Dead Tree Book Log: The End of America by Naomi Wolf

December 31, 2007 at 5:39 pm (books, frightening things, politics) ()

A few weeks ago, I read Naomi Wolf’s The End of America: Letter of Warning to a Young Patriot. Wolf extensively and dauntingly documents what she calls current U.S. government’s “echoes” of past fascist shifts around the globe. Suffice it to say that the book presents the tireless factual groundwork from which to draw innumerable parallels between this most recent U.S. administration’s move toward a closed society (promulgated by the utilization of ten steps, which Naomi Wolf defines and titles her chapters as: Invoke an external and internal Threat, establish secret prisons, develop a paramilitary force, surveil ordinary citizens, infiltrate citizens’ groups, arbitrarily detain and release citizens, target key individuals, restrict the press, cast criticism as “espionage” and dissent as “treason”, and subvert the rule of law) and the successful closure of societies past.

While I can’t say I was utterly shocked by the premise that, hmm, the U.S. lately has been looking a little like, well, certain fascist dictatorships of latter centuries, it was still somewhat surprising just to hold so many pages positively littered with evidence with which to support such an observation. And also surprising that, well, the fascist shift now taking place in the U.S. is not at all veiled, really. Not only are the tactics now being used “echoes” of ones used before in Germany and/or Italy, etc., in many cases they are actually just the same ones, right down to the carefully chosen words used by the decider and his cohorts to rationalize them. And the utilization is overt and known. Which brings us to the book’s most important lesson.

The fascist shift will be reported on. We will continue to read about wiretapping, about waterboarding, about Blackwater. But this is not a sign that democracy stands inevitable and impenetrable in defense of its purveyors. This is a part of the shift itself, and is calculated. Knowledge of the shift is not uncensored because the powers that be would have us well informed and intellectually able to engage the reality of our situation, but because we cannot be intimidated if we do not know what’s going on, and fascist shift requires citizen intimidation. We’ll read about all of it in the papers, in the magazines, and hear about it on the radio. But nothing will seem that different in the majority of our daily lives. Until it all does.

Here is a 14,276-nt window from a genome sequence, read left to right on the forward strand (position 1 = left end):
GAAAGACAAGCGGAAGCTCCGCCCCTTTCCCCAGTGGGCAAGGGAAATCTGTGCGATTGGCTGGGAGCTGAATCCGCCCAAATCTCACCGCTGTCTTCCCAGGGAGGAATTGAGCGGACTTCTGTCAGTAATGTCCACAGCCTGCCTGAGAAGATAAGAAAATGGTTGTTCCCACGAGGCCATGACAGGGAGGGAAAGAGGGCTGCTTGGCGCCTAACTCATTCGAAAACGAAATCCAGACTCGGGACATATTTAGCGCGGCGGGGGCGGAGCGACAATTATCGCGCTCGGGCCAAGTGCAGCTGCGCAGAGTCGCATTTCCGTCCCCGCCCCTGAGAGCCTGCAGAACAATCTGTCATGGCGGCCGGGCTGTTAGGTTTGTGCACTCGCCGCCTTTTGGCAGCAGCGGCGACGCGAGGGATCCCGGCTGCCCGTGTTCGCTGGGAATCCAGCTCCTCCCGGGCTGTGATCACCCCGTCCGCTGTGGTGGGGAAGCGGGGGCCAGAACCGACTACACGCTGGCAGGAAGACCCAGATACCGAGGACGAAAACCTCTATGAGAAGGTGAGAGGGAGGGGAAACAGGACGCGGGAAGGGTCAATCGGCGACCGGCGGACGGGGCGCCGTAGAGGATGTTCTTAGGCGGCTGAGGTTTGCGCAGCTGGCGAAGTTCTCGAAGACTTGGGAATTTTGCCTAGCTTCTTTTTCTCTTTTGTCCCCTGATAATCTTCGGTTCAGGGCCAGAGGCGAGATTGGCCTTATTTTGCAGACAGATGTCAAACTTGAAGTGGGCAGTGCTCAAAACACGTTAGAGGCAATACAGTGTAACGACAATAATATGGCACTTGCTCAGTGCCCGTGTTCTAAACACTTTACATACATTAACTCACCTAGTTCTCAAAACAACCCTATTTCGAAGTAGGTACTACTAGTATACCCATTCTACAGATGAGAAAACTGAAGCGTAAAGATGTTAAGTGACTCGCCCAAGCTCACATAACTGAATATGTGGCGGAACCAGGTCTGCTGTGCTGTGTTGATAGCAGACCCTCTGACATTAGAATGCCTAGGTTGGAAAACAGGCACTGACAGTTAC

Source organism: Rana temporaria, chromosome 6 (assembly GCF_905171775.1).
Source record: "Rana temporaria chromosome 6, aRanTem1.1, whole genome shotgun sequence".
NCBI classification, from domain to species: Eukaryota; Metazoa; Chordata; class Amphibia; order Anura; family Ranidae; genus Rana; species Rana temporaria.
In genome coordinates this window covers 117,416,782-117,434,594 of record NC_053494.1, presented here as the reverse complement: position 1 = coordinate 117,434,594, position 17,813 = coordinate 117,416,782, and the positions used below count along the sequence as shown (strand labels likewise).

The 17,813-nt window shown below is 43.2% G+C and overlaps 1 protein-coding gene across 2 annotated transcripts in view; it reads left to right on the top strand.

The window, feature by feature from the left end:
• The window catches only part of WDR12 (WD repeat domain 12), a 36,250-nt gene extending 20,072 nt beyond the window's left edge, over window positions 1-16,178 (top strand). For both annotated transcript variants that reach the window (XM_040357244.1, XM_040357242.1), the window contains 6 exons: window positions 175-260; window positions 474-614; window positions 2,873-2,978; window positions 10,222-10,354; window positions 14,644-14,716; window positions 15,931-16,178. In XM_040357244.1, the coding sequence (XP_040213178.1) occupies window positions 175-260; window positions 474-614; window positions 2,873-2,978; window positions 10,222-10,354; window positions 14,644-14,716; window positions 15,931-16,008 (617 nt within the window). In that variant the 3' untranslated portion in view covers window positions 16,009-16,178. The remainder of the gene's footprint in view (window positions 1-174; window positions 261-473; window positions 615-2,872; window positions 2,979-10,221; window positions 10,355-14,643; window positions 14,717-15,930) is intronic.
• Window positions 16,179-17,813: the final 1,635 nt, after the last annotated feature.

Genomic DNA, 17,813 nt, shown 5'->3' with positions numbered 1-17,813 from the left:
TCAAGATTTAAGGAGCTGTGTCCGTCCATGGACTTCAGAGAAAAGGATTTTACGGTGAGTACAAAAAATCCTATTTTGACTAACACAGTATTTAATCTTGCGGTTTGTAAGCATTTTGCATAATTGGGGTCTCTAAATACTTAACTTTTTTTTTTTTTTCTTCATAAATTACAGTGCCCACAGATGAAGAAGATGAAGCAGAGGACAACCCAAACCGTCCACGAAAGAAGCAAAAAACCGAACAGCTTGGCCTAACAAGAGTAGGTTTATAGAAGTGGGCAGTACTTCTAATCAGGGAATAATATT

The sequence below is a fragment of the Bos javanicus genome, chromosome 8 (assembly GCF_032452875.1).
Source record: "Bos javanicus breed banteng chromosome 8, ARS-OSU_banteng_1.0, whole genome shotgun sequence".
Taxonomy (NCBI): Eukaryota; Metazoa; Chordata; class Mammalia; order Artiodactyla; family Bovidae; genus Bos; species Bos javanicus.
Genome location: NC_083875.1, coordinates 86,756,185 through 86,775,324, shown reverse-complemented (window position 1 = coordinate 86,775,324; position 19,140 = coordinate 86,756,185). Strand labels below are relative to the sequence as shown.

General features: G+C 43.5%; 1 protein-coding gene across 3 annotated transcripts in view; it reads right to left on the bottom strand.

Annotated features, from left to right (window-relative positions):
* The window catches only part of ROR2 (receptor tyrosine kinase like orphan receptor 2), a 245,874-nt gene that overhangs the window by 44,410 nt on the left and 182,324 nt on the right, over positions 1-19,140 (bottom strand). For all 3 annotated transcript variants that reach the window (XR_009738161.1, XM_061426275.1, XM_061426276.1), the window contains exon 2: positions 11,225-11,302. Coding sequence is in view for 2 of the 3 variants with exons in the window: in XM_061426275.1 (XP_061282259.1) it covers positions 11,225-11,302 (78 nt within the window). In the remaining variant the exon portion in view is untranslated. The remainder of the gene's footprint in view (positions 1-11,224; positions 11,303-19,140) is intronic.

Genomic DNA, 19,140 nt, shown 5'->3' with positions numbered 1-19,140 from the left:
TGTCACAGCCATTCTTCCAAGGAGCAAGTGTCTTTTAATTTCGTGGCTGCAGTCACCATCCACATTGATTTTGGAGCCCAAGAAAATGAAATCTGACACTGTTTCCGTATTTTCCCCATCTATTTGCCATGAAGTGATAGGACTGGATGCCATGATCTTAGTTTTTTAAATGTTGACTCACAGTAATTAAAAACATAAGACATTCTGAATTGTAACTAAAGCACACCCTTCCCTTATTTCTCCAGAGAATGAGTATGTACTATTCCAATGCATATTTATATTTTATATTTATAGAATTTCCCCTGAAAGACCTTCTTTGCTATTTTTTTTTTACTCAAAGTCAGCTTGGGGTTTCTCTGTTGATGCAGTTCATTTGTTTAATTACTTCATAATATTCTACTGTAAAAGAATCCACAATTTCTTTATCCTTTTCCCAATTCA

And now, the moral of the story manifested in action. On a more concrete and personal level.

I’m an anxious traveler. The night before I was to fly home to my family and friends from the Big City for the holidays, I finished the chapter called “Arbitrarily Detain and Release Citizens”, set primarily in airports. I finished reading about “the list”–yes, there really is a list– of outspoken and dissenting political activists and academics kept by the TSA and, on the internet, the cruelties suffered by one Icelandic traveler Erla at JFK airport because of a three week visa overstay in the U.S. a decade ago.

And so I awoke frazzled, grasping for my photo ID and ticket information, and faced with a dilemma I had never been inspired to acknowledge before. I had packed a ton of books, mostly purchased for last semester’s political resistance class, into my suitcase and was planning to finish The End of America aboard my next flight. When I realized: they will see what I’ve been reading. They will know what information I have been ingesting about this, what I’m likely to say about that. They will know. “They” might track my e-mails, access my medical records, infiltrate any community group they think I might join. And have thus been successful enough in their endeavors that at 7:00 a.m. on the morn of my departure from school and long awaited return home, this is what I’m worried about. I am not only stressed and paranoid: this is what I am supposed to fear.

So, of course, I left all my packed books in their places and continued on my way with Letter of Warning to a Young Patriot in my carry-on. I had to. I paid both time and money to learn something in that political resistance class, after all. I didn’t get strip-searched when I went through security. Or even a second glance. I am completely low-profile, after all (but don’t most of us believe we are? It could be anyone…)

And when I took my seat aboard the aircraft, unabashedly opened my book and flashed the cover, I saw that the guy across the aisle from me was…dun dun dun…reading the same one. We gave each other a knowing nod, he said “crazy” a few times, and I made it home safely. Presumably, so did he.

But, given the systems recently put in place, it’s just as logical that it was by chance. Or that he didn’t. Or that we will simply think we know until we don’t. And in the name of defending democracy, we must reclaim the ordinary, every day patriot’s task of defending it, for it may only defend us until it no longer does.

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1 Comment

  1. Daisy said,

    Eeeek

    And I see exactly what you mean about the writing style, hahah

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